The international Street Art scene boasts a small percentage of women artists and KASHINK may perplex even that statistic with her mustache. It's the same mustache you'll see on many of her big hairy four-eyed men that she paints in Europe and North America that look like "badass yet sensitive gangsters," as she describes them. Similarly, her own mustache is drawn on with a marker or paint brush. It's the absurdity of gender role-play that she likes to examine in her colorful comical way and the Paris-based KASHINK says she considers her street art to be an expression of activism that questions it.
With the same vivid colors and absurdly intelligent wit that Gilbert and George might use to make fun, KASHINK takes her paintings into a folkloric milieu and adds superhero flatness, depicting her (mostly) men as probably well-meaning dolts, if also conflicted and sensitive. As with most comedy there may be a critique as well.
As an activist the artist has lent her art and her support in a very big and public way to the cause of Marriage Equality in France, where hundreds of thousands of angry anti-gay marchers thronged through the streets to stop its passage. With characteristic wittiness (and fortitude) KASHINK created nearly 200 murals depicting many a gay couple gazing dreamily at one another over a big ornate wedding cake; a series she humorously named "50 Cakes of Gay".
Recently in New York, a number of her men showed up on walls on the street, and we had the opportunity ask her some questions about optimism, gender conventions, the French love for old skool graffiti and hip-hop, and those two black marker lines above her lip.
Brooklyn Street Art: Your characters have similarities to illustrations found in comic books from the thick lines and bold colors to multiple eyes and the comedic sense they have. Even your name "KASHINK" has a comic book sound. Did you hide in the attic with a stack of comic books when you were a child?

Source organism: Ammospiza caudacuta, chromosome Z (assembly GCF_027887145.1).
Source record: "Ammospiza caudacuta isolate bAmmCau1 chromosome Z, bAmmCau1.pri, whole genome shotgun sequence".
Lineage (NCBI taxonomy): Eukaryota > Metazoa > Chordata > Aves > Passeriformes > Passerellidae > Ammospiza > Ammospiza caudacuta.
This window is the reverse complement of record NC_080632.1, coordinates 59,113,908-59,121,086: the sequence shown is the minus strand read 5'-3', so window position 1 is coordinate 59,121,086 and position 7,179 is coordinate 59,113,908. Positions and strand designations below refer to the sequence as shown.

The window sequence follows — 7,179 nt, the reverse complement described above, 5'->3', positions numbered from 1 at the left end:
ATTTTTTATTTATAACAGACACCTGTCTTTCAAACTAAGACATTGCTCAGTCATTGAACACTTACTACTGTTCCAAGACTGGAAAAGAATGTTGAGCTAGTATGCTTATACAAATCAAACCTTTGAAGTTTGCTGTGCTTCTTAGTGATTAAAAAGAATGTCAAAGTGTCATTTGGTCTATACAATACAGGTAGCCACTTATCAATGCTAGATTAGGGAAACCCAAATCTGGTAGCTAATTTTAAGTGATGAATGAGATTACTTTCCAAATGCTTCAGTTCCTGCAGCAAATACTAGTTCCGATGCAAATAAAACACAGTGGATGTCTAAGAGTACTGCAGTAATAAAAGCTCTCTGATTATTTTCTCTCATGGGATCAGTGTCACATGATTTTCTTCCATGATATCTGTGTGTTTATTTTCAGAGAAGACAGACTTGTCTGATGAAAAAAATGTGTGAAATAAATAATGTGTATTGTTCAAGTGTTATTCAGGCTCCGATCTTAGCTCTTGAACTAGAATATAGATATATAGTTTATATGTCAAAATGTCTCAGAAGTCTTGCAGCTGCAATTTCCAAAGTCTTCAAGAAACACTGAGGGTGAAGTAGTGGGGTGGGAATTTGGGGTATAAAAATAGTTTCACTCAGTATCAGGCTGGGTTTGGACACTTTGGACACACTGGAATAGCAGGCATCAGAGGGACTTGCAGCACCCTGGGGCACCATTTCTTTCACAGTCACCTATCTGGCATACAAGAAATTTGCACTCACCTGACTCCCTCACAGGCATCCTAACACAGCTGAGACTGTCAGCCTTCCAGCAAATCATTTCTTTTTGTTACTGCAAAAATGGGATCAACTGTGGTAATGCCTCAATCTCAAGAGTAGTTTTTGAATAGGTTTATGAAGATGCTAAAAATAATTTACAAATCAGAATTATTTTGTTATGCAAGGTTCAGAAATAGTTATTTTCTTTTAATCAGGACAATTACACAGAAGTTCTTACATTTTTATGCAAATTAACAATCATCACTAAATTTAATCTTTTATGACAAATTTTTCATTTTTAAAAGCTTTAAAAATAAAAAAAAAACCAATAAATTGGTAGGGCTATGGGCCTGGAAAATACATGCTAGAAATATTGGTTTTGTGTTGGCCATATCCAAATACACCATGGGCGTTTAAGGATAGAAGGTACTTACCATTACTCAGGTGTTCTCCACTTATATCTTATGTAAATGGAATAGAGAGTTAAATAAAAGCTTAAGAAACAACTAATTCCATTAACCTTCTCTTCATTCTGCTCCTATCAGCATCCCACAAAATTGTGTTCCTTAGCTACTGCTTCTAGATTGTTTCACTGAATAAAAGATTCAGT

KASHINK: KASHINK is definitely onomatopoeic; I've always been fond of comic books. In France there is was always a really big scene and as a teenager I was also into American superheroes as well.
I still buy comics and illustrations and I have a lot of comic book artist friends. I recently painted a wall with JANO, an old school artist who was very famous in France the 80's; I loved his work when I was a kid. It was pretty cool to teach him how to spray-paint!
I guess I got inspired a lot by all these, but I also get inspired by traditional crafts from around the world. These thick lines and bright colors are quite similar in many different countries.
Brooklyn Street Art: Speaking of gender, most (all?) of the characters you create are male, and many have a mustache like yours. Societies have experimented with the fluidity of gender and roles over history. Are you continuing that experimentation?
KASHINK: When I started painting walls, I quickly decided not to paint women. It seemed really complicated to me to paint a female character free from any kind of aesthetic codes. I also noticed that there was a strong tradition of female street artists painting really sexy female characters, and I didn't relate to that trend, I wanted to do something more personal somehow.